Not for me, not for you

glove-3391582_1920It’s been three weeks. Besides struggling with the transitions my mom is going through, I’ve just struggled to find anything worthy of writing about. My thoughts are all complaining and accusing. I’m sad and mad and fearful, and I cannot escape the darkness of the news.

This morning, however, I read something that tipped the scales. Sarah Kay, (Twitter handle Moonmoon) tweeted

Today, in my poetry class, a 7th grade boy announced he was gay & that his mother had told him he couldn’t be. The rest of the class held their breath for a moment, but nobody laughed, nobody teased, & we talked about how writing poetry is a good place to write about who you are.  

It took me the better part of an hour to pull myself together and I still feel wobbly. …His mother had told him he couldn’t be…

The picture lingers in my mind. A young boy not much older than one of my own, standing in front of the person with whom he should be able to trust the most private and delicate parts of himself, arms limp at his sides, head down. Shamed, hurt, cast away, defeated.

Today it is not about balance…
or finding the perfect combination of civility and honesty…
or speaking truth in love.

Today, my lovelies…

No, right NOW, my lovelies, let’s stop hurting each other.

I don’t know if it’s selfishness, pride, the hunger for power, a desperate need to be right or to win, or simply the audacity of our sinful human spirits.

But with every slam, insult, call for violence, vulgar name, and dismissal of the marginalized, we slip deeper and deeper into our silos of comfort and belief. We hear the words of only those with whom we agree and overlook abhorrent or sketchy behavior because nobody’s perfect.

I am quite sure there is no biblical support for the position that the end justifies the means. If I’m wrong, please share.

We argue about who should love whom, yet so many times fail to share love with those who need it most. We are quick to criticize those with whom we do not agree, yet painfully slow to admit when our position or opinion proves flawed. We applaud a safe and secure society, smugly selecting the lucky few worthy of our trust, yet continue to ignore the rights of those most entitled to this place, who welcomed us years ago with gifts and assistance.

I’ve said more than once or twice, “Good golly, Miss Molly…I can’t WAIT until this election is over.” Maybe trash-talk will turn from politics back to sports. Maybe tempers will abate and peace will grow.

Deep down, though, I doubt any of our current ugliness or chaos will disappear anytime soon. We are too far into our corners, coming out with out gloves up, determined to be declared the winner.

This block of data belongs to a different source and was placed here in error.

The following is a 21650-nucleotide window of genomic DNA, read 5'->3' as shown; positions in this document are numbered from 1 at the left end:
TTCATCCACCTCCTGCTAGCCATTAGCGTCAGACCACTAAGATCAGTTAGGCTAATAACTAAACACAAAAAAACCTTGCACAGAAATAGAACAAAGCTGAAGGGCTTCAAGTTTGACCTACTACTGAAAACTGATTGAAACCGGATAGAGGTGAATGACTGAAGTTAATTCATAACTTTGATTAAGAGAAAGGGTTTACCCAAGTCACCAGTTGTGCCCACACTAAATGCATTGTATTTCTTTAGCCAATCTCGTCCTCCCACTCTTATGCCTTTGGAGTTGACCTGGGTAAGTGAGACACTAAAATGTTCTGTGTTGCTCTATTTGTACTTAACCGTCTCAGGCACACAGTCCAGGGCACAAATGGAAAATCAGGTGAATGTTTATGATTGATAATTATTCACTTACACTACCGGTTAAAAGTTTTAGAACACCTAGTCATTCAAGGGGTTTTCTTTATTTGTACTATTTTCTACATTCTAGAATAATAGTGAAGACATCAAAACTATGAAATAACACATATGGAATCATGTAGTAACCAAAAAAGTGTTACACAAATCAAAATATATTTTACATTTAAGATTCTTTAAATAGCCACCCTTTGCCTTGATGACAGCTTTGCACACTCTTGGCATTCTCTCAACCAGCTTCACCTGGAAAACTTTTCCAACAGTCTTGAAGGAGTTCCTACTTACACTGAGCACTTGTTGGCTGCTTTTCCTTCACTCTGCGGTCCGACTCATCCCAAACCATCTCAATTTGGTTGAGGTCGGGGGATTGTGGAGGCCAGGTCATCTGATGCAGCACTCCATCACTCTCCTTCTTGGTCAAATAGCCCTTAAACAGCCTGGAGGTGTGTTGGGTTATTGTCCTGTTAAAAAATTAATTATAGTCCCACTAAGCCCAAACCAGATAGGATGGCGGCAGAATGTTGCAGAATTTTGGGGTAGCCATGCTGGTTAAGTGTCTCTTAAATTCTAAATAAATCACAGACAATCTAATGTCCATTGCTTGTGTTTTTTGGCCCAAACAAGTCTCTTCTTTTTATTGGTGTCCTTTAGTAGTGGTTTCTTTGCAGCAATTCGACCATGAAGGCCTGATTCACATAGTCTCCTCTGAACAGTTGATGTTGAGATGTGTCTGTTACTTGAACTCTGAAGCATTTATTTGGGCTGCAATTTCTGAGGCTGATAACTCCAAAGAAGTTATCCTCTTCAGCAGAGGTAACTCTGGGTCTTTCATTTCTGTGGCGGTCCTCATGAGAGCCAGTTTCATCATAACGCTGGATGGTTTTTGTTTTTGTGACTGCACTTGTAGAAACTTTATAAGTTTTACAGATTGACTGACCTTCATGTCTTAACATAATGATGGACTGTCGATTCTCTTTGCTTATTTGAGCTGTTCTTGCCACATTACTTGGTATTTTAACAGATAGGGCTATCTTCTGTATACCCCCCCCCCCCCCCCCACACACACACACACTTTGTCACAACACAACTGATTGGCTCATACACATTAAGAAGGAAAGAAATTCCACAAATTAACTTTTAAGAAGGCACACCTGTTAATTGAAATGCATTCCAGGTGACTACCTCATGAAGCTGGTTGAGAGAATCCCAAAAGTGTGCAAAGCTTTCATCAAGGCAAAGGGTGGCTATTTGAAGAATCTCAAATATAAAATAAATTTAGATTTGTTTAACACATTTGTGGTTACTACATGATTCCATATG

Unfortunately, this election year and political climate keeps driving the wedge deeper. And the further we move away from those different from us, whether in ideology or personage, the more difficult it will be to find common ground, let alone affection or appreciation.

I have few answers that will appeal to all. Anything I say may be embraced by some, definitely dismissed by most. But I know what we are doing is not the way of Jesus.

He was asked point blank about the greatest commandments. The first is to love God.

There was no media follow-up like How about the second greatest? Jesus added it with no prompting. “And the second is like it: ‘Love your neighbor as yourself.'” (Matthew 22:36-40)

Pretty simple. Not easy. But not a bit complicated:

If I would not do something to myself,
or wish something for myself,
I should not do it to,
or say it to,
or impose it on,
or wish for it for
my neighbor.

I will never know the woman whose son “couldn’t be gay.” Maybe her own spiritual beliefs or bad experiences drove her to say what she did. Maybe his dad or uncle would be even more harsh, even violent. Maybe she is concerned about her son’s safety and future.

I hope so. I hope she blurted out her first impulsive thought and then quickly drew her son close and whispered, I love you… all of you. Based on the story told, though, it would seem there was no salve for the sting of her harsh words. God bless his dear, sweet 7th-grade soul.

I am willing to bet long money that those who read my words respond with kindness to even the most difficult issues. You do not resort to pipe bombs or threats, nor offer to pay the attorney fees of violent thugs or encourage others to harass the opposition.

But I so hope that we can agree to do more than refuse to harm. I hope we turn around every so often and walk toward those most unlike us. I hope we dial back our accusations and social “sharing”. I hope we check our facts first … and then grant a little grace to those who don’t.

I’m always going to be wobbly about something. The world is hard and often lacks even the smallest measure of warmth. My mom’s life is not going to get easier for her or us. The latest news will never sound like Chicken Soup for the Soul.

But I know that each one of us can do one thing and then another to make our spheres of influence sweeter. We can welcome the neglected and listen with both ears without forming our next argument. We can refuse to promote a mean-spirited meme or headlines from media outlets well-known to be politically  biased.

I’m not all that good at this. But I keep believing it’s possible.

For all of us.


It’s not complicated. If it’s not OK for me, it’s not OK for my neighbor. Any neighbor. Click to Tweet.


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